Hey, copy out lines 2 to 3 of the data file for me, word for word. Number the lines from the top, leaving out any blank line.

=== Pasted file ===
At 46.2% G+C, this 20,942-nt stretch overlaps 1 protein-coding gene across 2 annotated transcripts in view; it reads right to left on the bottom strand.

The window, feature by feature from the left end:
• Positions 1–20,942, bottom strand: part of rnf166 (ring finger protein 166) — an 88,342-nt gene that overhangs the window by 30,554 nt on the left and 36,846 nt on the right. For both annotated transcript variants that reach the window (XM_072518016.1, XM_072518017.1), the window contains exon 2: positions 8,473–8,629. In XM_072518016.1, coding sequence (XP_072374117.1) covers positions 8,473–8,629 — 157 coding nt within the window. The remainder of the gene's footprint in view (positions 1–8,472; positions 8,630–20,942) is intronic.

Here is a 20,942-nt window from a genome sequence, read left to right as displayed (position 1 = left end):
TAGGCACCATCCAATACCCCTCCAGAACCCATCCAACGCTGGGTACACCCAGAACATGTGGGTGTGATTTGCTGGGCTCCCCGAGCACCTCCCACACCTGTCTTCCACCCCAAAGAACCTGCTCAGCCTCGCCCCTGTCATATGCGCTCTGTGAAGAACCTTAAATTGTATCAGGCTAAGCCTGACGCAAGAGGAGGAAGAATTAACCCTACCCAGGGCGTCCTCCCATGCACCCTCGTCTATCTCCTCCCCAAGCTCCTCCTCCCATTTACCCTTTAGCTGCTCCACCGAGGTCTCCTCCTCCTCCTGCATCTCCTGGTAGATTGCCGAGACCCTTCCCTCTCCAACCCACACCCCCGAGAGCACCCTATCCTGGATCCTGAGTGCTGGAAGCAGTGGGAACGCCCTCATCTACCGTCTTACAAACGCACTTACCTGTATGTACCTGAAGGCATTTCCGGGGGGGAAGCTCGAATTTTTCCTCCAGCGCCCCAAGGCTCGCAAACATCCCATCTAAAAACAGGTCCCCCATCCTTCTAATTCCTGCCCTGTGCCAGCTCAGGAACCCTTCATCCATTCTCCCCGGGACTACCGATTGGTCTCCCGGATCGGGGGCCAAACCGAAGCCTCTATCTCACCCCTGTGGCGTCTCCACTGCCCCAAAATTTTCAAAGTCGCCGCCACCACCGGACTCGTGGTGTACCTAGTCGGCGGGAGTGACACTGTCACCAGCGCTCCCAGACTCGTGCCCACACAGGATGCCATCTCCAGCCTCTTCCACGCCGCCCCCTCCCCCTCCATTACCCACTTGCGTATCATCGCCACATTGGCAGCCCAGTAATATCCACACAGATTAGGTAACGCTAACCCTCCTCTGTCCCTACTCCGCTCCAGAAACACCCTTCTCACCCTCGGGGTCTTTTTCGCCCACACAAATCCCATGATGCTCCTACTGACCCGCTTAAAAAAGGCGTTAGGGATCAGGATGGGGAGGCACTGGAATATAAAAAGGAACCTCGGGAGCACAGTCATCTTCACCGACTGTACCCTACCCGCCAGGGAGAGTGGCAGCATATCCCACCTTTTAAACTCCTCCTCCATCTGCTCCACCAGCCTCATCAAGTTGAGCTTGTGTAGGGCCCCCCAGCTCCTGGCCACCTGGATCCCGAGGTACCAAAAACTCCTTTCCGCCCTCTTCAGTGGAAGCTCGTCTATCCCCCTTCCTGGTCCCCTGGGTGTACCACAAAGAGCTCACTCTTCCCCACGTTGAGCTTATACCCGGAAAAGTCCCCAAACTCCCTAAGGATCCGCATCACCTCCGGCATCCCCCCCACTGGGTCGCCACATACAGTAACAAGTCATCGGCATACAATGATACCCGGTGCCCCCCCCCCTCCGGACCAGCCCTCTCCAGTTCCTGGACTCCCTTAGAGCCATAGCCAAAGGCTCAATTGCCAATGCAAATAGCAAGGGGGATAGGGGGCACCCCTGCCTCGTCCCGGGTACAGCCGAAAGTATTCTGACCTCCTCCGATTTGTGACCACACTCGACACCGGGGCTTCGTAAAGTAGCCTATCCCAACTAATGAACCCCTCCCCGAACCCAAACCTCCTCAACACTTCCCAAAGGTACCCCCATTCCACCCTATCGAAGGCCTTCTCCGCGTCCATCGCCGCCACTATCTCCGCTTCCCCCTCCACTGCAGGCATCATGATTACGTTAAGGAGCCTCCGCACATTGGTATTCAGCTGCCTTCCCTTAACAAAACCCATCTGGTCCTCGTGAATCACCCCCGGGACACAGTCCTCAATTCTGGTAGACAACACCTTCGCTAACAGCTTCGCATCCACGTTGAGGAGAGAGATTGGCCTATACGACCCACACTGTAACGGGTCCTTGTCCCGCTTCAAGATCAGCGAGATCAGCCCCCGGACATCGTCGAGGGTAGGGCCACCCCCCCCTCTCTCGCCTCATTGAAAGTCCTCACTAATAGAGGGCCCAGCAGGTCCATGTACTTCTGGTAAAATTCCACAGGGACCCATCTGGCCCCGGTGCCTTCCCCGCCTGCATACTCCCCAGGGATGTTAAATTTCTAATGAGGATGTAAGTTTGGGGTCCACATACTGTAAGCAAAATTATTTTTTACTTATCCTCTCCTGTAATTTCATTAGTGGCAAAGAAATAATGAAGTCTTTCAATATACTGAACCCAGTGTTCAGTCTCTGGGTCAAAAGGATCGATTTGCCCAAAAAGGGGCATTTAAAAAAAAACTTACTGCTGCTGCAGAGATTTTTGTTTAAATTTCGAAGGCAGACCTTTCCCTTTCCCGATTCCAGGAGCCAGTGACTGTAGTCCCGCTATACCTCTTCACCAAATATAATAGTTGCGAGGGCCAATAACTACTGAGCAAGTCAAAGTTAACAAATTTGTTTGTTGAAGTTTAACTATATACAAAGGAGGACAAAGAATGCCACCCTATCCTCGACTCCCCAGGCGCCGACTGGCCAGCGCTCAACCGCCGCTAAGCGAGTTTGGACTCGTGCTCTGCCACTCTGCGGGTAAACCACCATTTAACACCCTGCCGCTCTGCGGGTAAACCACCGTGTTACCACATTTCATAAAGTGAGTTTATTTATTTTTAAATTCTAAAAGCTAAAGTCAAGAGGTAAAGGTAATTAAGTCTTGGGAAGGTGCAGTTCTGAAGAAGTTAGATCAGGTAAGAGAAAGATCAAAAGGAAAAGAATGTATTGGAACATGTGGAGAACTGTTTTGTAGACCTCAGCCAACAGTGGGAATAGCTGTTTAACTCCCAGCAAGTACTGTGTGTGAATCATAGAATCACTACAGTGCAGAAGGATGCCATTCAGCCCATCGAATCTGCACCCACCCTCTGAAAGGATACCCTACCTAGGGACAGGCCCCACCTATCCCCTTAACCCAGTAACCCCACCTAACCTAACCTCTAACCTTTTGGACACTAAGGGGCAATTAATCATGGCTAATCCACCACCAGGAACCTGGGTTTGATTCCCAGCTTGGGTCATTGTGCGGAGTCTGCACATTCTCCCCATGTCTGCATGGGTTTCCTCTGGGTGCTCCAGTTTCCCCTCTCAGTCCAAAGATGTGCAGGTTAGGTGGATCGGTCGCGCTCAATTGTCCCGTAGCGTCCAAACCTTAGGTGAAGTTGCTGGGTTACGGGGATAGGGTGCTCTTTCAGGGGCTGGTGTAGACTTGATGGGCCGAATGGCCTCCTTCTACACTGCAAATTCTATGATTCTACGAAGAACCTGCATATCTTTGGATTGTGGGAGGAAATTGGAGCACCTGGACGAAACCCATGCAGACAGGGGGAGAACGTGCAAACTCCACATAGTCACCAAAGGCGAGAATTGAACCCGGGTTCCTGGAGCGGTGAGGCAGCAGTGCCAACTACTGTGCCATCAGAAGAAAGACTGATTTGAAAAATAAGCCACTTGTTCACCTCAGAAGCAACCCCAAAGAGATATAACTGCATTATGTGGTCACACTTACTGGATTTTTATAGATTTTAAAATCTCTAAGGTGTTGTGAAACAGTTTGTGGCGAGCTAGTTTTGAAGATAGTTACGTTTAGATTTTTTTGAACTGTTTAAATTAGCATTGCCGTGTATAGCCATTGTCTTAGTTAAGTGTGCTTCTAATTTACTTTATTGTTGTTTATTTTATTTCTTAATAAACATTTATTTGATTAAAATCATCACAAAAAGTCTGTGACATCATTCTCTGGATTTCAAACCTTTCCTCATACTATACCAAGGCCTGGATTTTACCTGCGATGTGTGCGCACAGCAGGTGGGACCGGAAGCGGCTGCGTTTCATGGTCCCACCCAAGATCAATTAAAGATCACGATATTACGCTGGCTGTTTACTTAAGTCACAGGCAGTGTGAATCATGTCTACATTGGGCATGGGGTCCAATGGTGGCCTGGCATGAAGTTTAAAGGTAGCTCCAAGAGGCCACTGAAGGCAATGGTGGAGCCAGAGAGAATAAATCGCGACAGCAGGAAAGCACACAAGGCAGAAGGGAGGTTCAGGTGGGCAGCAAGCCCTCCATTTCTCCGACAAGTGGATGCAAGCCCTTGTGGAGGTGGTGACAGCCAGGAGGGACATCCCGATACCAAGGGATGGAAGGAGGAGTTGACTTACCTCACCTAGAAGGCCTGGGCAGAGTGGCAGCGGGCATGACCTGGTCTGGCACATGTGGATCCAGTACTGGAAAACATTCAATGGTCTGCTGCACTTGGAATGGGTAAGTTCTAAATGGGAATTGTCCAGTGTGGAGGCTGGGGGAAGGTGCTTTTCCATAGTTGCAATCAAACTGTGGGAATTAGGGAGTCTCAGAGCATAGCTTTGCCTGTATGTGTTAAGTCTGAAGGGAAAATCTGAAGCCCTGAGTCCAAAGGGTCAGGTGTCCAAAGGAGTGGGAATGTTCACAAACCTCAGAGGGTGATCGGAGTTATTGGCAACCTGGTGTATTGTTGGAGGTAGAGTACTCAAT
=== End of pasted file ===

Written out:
The window, feature by feature from the left end:
• Positions 1–20,942, bottom strand: part of rnf166 (ring finger protein 166) — an 88,342-nt gene that overhangs the window by 30,554 nt on the left and 36,846 nt on the right. For both annotated transcript variants that reach the window (XM_072518016.1, XM_072518017.1), the window contains exon 2: positions 8,473–8,629. In XM_072518016.1, coding sequence (XP_072374117.1) covers positions 8,473–8,629 — 157 coding nt within the window. The remainder of the gene's footprint in view (positions 1–8,472; positions 8,630–20,942) is intronic.